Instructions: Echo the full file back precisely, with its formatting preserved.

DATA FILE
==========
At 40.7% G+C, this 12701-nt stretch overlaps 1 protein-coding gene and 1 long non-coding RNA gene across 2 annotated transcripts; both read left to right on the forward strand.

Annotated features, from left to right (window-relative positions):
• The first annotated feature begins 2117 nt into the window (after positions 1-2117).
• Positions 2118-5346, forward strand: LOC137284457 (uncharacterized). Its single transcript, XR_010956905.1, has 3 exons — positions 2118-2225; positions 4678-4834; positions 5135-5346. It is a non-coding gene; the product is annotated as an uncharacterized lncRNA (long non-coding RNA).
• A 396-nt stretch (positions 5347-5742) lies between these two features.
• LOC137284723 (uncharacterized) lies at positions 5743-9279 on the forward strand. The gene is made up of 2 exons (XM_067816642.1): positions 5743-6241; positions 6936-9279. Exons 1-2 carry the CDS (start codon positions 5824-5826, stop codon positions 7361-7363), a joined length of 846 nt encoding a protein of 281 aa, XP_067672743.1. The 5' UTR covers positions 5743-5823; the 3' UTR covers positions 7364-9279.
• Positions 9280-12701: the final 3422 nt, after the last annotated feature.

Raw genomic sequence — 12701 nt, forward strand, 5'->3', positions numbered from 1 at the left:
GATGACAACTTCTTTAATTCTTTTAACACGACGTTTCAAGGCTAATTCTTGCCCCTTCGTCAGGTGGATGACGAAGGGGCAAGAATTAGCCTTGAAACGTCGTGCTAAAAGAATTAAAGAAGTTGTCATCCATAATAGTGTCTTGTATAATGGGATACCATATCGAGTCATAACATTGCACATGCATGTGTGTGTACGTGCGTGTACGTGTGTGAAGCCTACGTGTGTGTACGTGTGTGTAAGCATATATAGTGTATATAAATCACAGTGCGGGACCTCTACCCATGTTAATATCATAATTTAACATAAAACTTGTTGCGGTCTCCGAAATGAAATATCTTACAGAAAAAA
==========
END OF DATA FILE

At 40.7% G+C, this 12701-nt stretch overlaps 1 protein-coding gene and 1 long non-coding RNA gene across 2 annotated transcripts; both read left to right on the forward strand.

Annotated features, from left to right (window-relative positions):
• The first annotated feature begins 2117 nt into the window (after positions 1-2117).
• Positions 2118-5346, forward strand: LOC137284457 (uncharacterized). Its single transcript, XR_010956905.1, has 3 exons — positions 2118-2225; positions 4678-4834; positions 5135-5346. It is a non-coding gene; the product is annotated as an uncharacterized lncRNA (long non-coding RNA).
• A 396-nt stretch (positions 5347-5742) lies between these two features.
• LOC137284723 (uncharacterized) lies at positions 5743-9279 on the forward strand. The gene is made up of 2 exons (XM_067816642.1): positions 5743-6241; positions 6936-9279. Exons 1-2 carry the CDS (start codon positions 5824-5826, stop codon positions 7361-7363), a joined length of 846 nt encoding a protein of 281 aa, XP_067672743.1. The 5' UTR covers positions 5743-5823; the 3' UTR covers positions 7364-9279.
• Positions 9280-12701: the final 3422 nt, after the last annotated feature.

Raw genomic sequence — 12701 nt, forward strand, 5'->3', positions numbered from 1 at the left:
GATGACAACTTCTTTAATTCTTTTAACACGACGTTTCAAGGCTAATTCTTGCCCCTTCGTCAGGTGGATGACGAAGGGGCAAGAATTAGCCTTGAAACGTCGTGCTAAAAGAATTAAAGAAGTTGTCATCCATAATAGTGTCTTGTATAATGGGATACCATATCGAGTCATAACATTGCACATGCATGTGTGTGTACGTGCGTGTACGTGTGTGAAGCCTACGTGTGTGTACGTGTGTGTAAGCATATATAGTGTATATAAATCACAGTGCGGGACCTCTACCCATGTTAATATCATAATTTAACATAAAACTTGTTGCGGTCTCCGAAATGAAATATCTTACAGAAAAAA